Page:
A volunteer seaweed removal program involving citizen scientists has seen a dramatic improvement of up to 600% coral regrowth off the coast of Magnetic Island.
Led by James Cook University Senior Research Officer Hillary Smith and Professor David Bourne (JCU and Australian Institute of Marine Science), the joint Earthwatch Institute program, which has been ongoing since 2018, saw volunteer citizen scientists help remove macroalgae (aka “sea-weeding”) from experimental plots at two reef sites.
The findings from the first three years of the project, published today in the Journal of Applied Ecology, show that in areas of reef that were weeded, significant regrowth was recorded, in a welcome sign for rejuvenation of corals.
Over the same time period, no change in coral cover was recorded in plots where the team didn’t remove the macroalgae.
“We have yet to see a plateau in coral growth within these plots at Magnetic Island, which is characterized as one of the degraded reefs on the Great Barrier Reef,” Smith said.
“We also found an increase in coral diversity, so this method is benefitting a wide range of different coral types.
“Every time we return, the seaweed is growing back less and less, so this method could provide lasting benefit without requiring endless effort.”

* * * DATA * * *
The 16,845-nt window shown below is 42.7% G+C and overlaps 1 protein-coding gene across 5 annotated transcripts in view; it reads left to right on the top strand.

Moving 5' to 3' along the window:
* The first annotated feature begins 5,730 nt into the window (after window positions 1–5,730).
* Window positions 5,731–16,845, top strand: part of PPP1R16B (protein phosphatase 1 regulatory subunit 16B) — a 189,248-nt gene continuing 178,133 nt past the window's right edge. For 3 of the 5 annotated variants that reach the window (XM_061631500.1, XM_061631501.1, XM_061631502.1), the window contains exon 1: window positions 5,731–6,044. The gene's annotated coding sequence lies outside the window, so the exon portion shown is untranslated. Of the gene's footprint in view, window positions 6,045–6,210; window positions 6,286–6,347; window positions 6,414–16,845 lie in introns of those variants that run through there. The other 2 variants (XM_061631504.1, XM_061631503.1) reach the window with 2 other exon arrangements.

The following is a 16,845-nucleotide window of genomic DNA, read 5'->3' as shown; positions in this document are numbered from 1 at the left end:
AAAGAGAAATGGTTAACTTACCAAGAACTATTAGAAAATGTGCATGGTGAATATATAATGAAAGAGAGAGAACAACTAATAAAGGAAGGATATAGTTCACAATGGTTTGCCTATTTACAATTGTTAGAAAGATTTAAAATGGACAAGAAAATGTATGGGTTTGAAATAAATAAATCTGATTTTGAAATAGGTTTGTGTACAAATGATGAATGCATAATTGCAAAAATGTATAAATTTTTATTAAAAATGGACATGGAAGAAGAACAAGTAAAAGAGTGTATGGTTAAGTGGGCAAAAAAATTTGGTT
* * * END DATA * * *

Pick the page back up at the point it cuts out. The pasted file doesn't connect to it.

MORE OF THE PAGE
Smith said while corals and seaweed are both natural parts of a reef, when there is widespread coral loss from extreme weather events, such as bleaching or cyclones, seaweed is much faster to regrow and outcompete coral.
Many reefs around the world are seeing corals being replaced by macroalgae as climate change and local stressors devastate global reef ecosystems, placing increased focus on developing active management approaches.
The removal method used by volunteers involved pulling the seaweed off the seafloor by hand.
“It’s just like weeding your garden,” Smith said.
“The benefit of this project, from our point of view, is that there’s a lot of funding going in to high-tech interventions for reef restoration, but the accessibility of using those techniques in developing countries, where many coral reefs are located, is currently limited.
“This technique, pending future research, is something that could be implemented quite easily by reef managers with limited resources, particularly in these developing or island nations.”
Smith said her team were now scoping other locations where the weeding technique could be useful, including the Whitsunday Islands, which are home to a different species of predominant seaweed.
“We would also like to look at reefs in Singapore and Indonesia, which experience more urban pollution, and French Polynesia and the Wallis and Futuna Islands which experience fishing stressors,” she said.
“A project like this enables people to take ownership of their local environment and also makes them aware that there are small things they can do to help our planet.”
“Earthwatch Australia wants to see this program scaled up, as we are incredibly proud to see successful coral recovery that can be achieved with citizen scientists and everyday people who want to take action to save our coral reefs,” said Fiona Sutton Wilson, CEO of Earthwatch Australia.
For those interested in getting involved, sea-weeding research will be continuing at Magnetic Island until at least 2025.